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paste and wrap

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  • Darren
    hi I have set wrapmaergin to 1 in my vimrc file and it work as I would like but when I paste in a big chunk text it does not wrap. Is there a way to make it
    Message 1 of 5 , Oct 2, 2004
      hi
      I have set wrapmaergin to 1 in my vimrc file and it work as I would like but when
      I paste in a big chunk text it does not wrap. Is there a way to make it wrap?
      Also whan in edit mode (is that what it's called(not insert mode)) how do in insert a CR to split a line?
      Darren




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    • David.Fishburn@sybase.com
      ... ] Is set automatically when you paste. HTH, Dave ... From: Darren [darrenwhite@myway.com] Sent: 10/02/2004 07:02 AM To: vim@vim.org Subject: paste and
      Message 2 of 5 , Oct 2, 2004
        Right after you paste you could try:
        :gq']

        '] Is set automatically when you paste.

        HTH,
        Dave





        ----- Original Message -----
        From: "Darren" [darrenwhite@...]
        Sent: 10/02/2004 07:02 AM
        To: vim@...
        Subject: paste and wrap


        hi
        I have set wrapmaergin to 1 in my vimrc file and it work as I would like but when
        I paste in a big chunk text it does not wrap. Is there a way to make it wrap?
        Also whan in edit mode (is that what it's called(not insert mode)) how do in insert a CR to split a line?
        Darren




        _______________________________________________
        No banners. No pop-ups. No kidding.
        Make My Way your home on the Web - http://www.myway.com
      • Antoine J. Mechelynck
        ... I m not sure. Maybe chek options whose names start with paste (:help paste or :help paste ) ... the usual name is Normal mode. ... after
        Message 3 of 5 , Oct 2, 2004
          Darren <darrenwhite@...> wrote:
          > hi
          > I have set wrapmaergin to 1 in my vimrc file and it work as I would
          > like but when
          > I paste in a big chunk text it does not wrap. Is there a way to make
          > it wrap?

          I'm not sure. Maybe chek options whose names start with 'paste' (:help
          'paste<Tab> or :help 'paste<Ctrl-D>)

          > Also whan in edit mode (is that what it's called(not insert mode))

          the usual name is Normal mode.

          > how do in insert a CR to split a line? Darren

          after cursor position: a<CR><Esc>
          before cursor position: i<CR><Esc>

          To open a new, empty line above or below current line (starting from Normal
          mode): O or o (followed by <Esc> if you don't want to stay in Insert mode).

          In a mapping, type it as above, angle brackets and all. From the keyboard,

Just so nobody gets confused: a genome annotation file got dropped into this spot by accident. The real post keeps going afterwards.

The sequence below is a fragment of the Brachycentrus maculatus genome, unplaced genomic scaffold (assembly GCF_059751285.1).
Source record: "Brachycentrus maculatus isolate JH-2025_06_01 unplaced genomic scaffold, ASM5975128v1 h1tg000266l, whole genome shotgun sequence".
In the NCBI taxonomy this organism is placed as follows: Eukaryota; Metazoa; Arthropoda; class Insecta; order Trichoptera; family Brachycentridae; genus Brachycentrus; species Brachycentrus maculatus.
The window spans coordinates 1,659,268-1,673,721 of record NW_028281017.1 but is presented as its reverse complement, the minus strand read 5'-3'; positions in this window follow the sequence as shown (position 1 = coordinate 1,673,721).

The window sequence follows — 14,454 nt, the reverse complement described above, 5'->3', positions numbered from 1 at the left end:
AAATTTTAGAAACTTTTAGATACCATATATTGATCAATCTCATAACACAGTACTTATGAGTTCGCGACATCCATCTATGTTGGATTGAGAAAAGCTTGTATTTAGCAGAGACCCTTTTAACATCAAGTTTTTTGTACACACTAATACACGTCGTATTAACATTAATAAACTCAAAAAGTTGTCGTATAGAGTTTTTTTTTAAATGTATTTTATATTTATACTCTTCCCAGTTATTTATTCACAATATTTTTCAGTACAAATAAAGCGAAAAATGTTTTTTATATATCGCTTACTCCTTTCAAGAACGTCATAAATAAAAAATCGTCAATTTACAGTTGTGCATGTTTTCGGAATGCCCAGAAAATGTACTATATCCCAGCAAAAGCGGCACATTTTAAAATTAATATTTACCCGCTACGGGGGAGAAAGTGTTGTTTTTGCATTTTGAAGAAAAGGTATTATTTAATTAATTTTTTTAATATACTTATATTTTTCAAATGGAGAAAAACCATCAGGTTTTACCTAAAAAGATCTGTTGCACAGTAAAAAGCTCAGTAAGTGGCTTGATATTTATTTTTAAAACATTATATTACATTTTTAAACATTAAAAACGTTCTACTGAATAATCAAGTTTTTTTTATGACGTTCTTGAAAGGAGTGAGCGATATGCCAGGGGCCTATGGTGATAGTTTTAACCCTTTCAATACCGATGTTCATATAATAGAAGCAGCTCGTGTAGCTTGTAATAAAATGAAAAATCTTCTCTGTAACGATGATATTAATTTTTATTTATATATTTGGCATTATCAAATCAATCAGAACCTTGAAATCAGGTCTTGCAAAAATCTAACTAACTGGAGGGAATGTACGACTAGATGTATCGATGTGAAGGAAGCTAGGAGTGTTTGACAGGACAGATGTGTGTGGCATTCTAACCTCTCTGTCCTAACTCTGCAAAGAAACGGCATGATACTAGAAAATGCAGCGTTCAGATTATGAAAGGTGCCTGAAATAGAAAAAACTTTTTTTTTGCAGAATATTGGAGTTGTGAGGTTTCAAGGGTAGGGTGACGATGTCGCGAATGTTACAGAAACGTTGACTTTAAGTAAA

each <...> is one key. See :help <> and scroll both up and down.

          Regards,
          Tony.
        • Antony Scriven
          ... Normal mode. ... I use the following two maps. They search for preceding or following white space and replace it with a newline. (I got the idea from Eli
          Message 4 of 5 , Oct 2, 2004
            Darren White wrote:

            > [...]
            > Also whan in edit mode (is that what it's called(not
            > insert mode))

            Normal mode.

            > how do in insert a CR to split a line?

            I use the following two maps. They search for preceding or
            following white space and replace it with a newline. (I got
            the idea from Eli the Bearded, to give credit where it is
            due.)

            :map \, ?[ ^I]^Mr^M
            :map \. /[ ^I]^Mr^M

            But these are vi-style with what should be literal control
            characters. In vim's idiom they would be:.

            :map <leader>, ?\s<CR>r<CR>
            :map <leader>. /\s<CR>r<CR>

            If you don't want these maps to affect your search history
            you could use the substitute() function in a script. But
            that's getting more complicated. I guess you could also make
            sure that whitespace preceding or following that which is
            found could also be removed:

            :map <leader>, ?\s<CR>:s/\s*\%#\s*/\r/<CR>
            :map <leader>. /\s<CR>:s/\s*\%#\s*/\r/<CR>

            But that means autoindent won't have any effect. So you
            could then do:

            :map <leader>, ?\s<CR>a<CR><Esc>:-s/\s*$//<CR>+
            :map <leader>. /\s<CR>a<CR><Esc>:-s/\s*$//<CR>+

            To preserve autoindent, even if the cursor is in the middle
            of whitespace, you could try (man, you could go on forever
            with this!):

            :map <leader>, ?\s<CR>?\S<CR>/\S<CR>i<CR><Esc>:-s/\s*$//<CR>+
            :map <leader>. /\s<CR>/\S<CR>i<CR><Esc>:-s/\s*$//<CR>+

            I think I like this one best, thanks! :-)

            Bear in mind that these maps will allow the cursor to cross
            line boundaries while you may prefer the search to only
            occur in the current line. You could fix that by using
            techniques specified at :help \%l. I think I'll stop now.

            Antony
          • Darren
            Hello, thanks for the help. I find it quite scary at just how much vim can do. I haven t got any of the :map commands to work yet, in fact I don t even know
            Message 5 of 5 , Oct 4, 2004
              Hello, thanks for the help. I find it quite scary at just how much vim can do. I haven't got any of the :map commands to work yet, in fact I don't even know what they are but now I have an idea of what to type after :help.
              Regards Darren






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